The manufacturing of innovative medical devices is important for the continued success and growth of the U.S. health care system and economy. The medical device industry is almost exclusively comprised of small businesses. The U.S. Food and Drug Administration (FDA) regulates the medical device industry and employs a rigorous approval process to determine when products may enter the market. While the FDA’s goal is to authorize the sale of innovative devices that are safe for patient use, device manufacturers argue that the process to obtain FDA approval is unnecessarily expensive, burdensome, and has systemic problems. As a result of the FDA’s high premarket review standards, several manufacturers have focused on international opportunities that allow them to place their devices into the market faster and at a lower cost.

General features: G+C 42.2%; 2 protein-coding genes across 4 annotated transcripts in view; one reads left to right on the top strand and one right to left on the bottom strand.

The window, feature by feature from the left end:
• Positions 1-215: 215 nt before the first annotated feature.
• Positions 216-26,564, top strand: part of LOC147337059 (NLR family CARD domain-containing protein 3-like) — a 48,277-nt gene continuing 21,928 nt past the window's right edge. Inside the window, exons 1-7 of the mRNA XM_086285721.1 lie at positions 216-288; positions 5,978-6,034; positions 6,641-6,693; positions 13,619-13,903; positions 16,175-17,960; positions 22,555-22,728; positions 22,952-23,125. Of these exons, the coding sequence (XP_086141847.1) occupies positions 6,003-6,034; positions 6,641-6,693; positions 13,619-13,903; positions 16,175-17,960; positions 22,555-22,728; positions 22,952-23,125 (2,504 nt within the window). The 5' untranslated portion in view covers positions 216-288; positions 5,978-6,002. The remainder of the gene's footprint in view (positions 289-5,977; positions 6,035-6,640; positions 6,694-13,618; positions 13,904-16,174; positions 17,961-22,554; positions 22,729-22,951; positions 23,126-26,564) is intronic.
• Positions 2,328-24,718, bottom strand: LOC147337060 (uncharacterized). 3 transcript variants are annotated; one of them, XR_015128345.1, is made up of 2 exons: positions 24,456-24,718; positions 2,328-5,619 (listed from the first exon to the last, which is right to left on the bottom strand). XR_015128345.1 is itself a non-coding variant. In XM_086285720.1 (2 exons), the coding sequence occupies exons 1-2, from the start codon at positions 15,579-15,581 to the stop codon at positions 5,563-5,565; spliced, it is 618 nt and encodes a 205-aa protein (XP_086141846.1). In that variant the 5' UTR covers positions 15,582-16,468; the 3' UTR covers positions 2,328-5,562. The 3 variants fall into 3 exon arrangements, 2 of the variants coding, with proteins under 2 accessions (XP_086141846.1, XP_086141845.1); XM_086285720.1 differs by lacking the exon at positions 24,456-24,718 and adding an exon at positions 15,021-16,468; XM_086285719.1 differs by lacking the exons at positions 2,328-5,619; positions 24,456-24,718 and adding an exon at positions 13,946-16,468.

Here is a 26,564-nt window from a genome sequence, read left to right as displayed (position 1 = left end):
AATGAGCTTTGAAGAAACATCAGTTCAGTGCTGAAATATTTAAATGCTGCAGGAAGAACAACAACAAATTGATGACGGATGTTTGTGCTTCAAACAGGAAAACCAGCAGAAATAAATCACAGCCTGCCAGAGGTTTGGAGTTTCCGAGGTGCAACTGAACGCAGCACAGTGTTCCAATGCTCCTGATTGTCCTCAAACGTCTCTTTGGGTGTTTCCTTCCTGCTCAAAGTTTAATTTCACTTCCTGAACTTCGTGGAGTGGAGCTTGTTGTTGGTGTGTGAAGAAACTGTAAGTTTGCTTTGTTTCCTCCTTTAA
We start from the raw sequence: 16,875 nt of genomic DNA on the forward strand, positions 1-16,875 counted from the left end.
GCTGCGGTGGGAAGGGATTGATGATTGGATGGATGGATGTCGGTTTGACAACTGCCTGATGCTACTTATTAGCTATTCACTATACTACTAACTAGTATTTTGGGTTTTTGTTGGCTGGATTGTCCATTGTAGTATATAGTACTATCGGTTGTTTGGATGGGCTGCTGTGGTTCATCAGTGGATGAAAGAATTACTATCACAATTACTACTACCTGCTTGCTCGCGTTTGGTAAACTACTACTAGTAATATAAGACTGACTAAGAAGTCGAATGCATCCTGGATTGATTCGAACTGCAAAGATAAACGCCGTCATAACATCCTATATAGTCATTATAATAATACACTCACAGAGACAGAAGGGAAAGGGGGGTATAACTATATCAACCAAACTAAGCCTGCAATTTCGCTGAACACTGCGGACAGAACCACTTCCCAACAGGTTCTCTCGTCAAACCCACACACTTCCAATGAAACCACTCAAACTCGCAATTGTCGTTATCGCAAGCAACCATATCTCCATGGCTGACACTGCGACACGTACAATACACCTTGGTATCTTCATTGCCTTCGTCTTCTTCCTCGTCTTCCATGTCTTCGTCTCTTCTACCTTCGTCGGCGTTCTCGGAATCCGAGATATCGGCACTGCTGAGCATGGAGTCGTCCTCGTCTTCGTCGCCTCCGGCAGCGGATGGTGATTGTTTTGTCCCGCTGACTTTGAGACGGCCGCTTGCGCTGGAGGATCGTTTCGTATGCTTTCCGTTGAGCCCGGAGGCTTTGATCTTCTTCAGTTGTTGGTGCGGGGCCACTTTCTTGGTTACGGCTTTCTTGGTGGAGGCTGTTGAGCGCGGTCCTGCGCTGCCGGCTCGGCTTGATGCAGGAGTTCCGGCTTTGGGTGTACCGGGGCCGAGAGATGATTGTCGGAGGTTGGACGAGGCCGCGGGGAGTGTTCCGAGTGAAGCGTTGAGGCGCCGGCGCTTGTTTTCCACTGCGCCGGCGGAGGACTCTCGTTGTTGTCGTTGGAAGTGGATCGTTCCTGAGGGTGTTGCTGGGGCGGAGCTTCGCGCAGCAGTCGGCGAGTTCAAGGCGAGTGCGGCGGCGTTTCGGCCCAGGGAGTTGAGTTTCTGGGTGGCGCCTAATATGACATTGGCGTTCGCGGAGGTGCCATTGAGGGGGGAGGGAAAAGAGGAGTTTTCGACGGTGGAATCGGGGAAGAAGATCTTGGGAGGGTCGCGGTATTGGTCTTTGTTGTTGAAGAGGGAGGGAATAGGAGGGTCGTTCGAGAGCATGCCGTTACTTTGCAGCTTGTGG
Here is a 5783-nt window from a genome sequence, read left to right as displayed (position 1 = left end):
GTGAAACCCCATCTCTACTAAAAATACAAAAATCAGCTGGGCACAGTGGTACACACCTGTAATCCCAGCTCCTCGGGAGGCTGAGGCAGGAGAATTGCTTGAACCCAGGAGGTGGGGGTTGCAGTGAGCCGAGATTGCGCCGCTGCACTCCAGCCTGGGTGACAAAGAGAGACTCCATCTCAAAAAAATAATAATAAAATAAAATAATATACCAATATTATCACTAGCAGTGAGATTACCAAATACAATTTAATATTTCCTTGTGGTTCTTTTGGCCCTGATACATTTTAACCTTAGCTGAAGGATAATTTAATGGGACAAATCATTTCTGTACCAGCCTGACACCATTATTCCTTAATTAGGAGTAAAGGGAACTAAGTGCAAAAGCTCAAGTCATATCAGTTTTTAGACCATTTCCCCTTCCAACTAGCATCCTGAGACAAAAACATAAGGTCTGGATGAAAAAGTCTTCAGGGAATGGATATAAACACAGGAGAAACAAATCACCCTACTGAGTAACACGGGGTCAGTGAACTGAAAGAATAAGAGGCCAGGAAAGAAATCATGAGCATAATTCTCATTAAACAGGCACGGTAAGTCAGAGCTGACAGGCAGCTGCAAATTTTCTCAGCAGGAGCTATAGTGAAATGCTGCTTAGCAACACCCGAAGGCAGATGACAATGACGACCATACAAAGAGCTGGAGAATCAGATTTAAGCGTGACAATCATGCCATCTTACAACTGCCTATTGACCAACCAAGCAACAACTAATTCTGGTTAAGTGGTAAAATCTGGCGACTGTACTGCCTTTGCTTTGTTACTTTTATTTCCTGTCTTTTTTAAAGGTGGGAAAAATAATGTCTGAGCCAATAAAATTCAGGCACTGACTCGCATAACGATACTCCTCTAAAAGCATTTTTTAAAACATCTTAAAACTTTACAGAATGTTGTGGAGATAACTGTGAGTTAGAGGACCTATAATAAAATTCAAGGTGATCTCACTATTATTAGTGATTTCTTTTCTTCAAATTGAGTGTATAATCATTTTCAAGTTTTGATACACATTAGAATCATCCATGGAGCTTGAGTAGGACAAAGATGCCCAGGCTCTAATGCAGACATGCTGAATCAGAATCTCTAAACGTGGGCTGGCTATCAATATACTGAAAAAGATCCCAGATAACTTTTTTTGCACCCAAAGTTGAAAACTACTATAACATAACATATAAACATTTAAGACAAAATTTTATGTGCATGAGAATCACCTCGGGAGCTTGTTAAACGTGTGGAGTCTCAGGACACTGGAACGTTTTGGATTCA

This Comment discusses the statutory history behind FDA premarket review authority arising under the Feed, Drug, and Cosmetics Act, the FDA’s progeny, and the FDA’s development of regulations designed to ensure that devices are deemed safe through product safety and efficacy determinations. In examining FDA regulations, this Comment reviews pertinent court decisions regarding device manufacturers’ challenges of FDA approval determinations based on safety and efficacy standards. This Comment then addresses how premarket regulations have impacted small businesses and outlines approaches the FDA could adopt to ameliorate systemic problems in the current approval process. Finally, this Comment argues that FDA premarket regulations should focus on product safety and shift product efficacy into the postmarket surveillance regulatory system, which could remove significant hurdles that show the device approval process without compromising patient safety.
Stephanie P. Fekete,
Litigating Medical Device Premarket Classification Decisions for Small Businesses: Have the Courts Given the FDA Too Much Deference? The Case for Taking the Focus Off of Efficacy,
Cath. U. L. Rev.
Available at: http://scholarship.law.edu/lawreview/vol65/iss3/9